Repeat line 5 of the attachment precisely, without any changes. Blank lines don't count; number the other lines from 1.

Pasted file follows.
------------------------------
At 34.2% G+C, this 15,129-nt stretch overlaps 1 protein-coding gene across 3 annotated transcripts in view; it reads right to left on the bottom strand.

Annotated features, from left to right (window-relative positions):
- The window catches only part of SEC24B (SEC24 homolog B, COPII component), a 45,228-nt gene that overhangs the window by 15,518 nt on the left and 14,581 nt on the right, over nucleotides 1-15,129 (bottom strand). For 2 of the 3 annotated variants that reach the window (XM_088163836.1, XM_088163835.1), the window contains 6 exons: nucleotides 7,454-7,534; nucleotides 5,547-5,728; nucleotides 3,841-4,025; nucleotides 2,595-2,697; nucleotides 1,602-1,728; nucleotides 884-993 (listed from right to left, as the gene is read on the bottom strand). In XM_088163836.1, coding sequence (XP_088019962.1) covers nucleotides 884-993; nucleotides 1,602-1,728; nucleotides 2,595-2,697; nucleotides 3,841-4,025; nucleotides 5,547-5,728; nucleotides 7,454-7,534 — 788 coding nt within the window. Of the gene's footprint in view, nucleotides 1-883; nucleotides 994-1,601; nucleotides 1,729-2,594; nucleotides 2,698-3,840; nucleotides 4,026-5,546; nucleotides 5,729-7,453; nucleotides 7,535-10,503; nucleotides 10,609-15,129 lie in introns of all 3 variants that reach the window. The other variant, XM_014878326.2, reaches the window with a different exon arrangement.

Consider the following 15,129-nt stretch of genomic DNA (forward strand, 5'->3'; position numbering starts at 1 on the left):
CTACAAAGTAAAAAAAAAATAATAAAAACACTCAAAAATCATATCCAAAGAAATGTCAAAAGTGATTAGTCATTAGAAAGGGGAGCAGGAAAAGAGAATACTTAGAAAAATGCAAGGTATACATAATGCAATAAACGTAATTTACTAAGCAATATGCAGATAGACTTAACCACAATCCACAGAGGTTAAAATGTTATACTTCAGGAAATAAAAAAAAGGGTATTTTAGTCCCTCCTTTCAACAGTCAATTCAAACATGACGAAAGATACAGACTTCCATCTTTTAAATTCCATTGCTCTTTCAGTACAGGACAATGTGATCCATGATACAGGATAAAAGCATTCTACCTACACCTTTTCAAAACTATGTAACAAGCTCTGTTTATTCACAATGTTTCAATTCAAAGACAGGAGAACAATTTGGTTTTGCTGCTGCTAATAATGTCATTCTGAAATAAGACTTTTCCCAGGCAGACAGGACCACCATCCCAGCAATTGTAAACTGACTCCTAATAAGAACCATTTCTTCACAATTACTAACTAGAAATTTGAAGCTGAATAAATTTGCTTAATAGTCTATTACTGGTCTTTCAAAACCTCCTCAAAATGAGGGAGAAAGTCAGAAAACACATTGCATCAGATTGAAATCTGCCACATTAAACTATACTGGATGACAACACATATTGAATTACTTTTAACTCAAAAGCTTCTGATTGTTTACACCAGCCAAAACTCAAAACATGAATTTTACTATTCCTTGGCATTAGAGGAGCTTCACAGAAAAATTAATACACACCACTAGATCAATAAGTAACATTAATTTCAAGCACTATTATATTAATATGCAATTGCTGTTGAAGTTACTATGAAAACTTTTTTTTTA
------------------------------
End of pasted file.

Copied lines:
CTACAAAGTAAAAAAAAAATAATAAAAACACTCAAAAATCATATCCAAAGAAATGTCAAAAGTGATTAGTCATTAGAAAGGGGAGCAGGAAAAGAGAATACTTAGAAAAATGCAAGGTATACATAATGCAATAAACGTAATTTACTAAGCAATATGCAGATAGACTTAACCACAATCCACAGAGGTTAAAATGTTATACTTCAGGAAATAAAAAAAAGGGTATTTTAGTCCCTCCTTTCAACAGTCAATTCAAACATGACGAAAGATACAGACTTCCATCTTTTAAATTCCATTGCTCTTTCAGTACAGGACAATGTGATCCATGATACAGGATAAAAGCATTCTACCTACACCTTTTCAAAACTATGTAACAAGCTCTGTTTATTCACAATGTTTCAATTCAAAGACAGGAGAACAATTTGGTTTTGCTGCTGCTAATAATGTCATTCTGAAATAAGACTTTTCCCAGGCAGACAGGACCACCATCCCAGCAATTGTAAACTGACTCCTAATAAGAACCATTTCTTCACAATTACTAACTAGAAATTTGAAGCTGAATAAATTTGCTTAATAGTCTATTACTGGTCTTTCAAAACCTCCTCAAAATGAGGGAGAAAGTCAGAAAACACATTGCATCAGATTGAAATCTGCCACATTAAACTATACTGGATGACAACACATATTGAATTACTTTTAACTCAAAAGCTTCTGATTGTTTACACCAGCCAAAACTCAAAACATGAATTTTACTATTCCTTGGCATTAGAGGAGCTTCACAGAAAAATTAATACACACCACTAGATCAATAAGTAACATTAATTTCAAGCACTATTATATTAATATGCAATTGCTGTTGAAGTTACTATGAAAACTTTTTTTTTA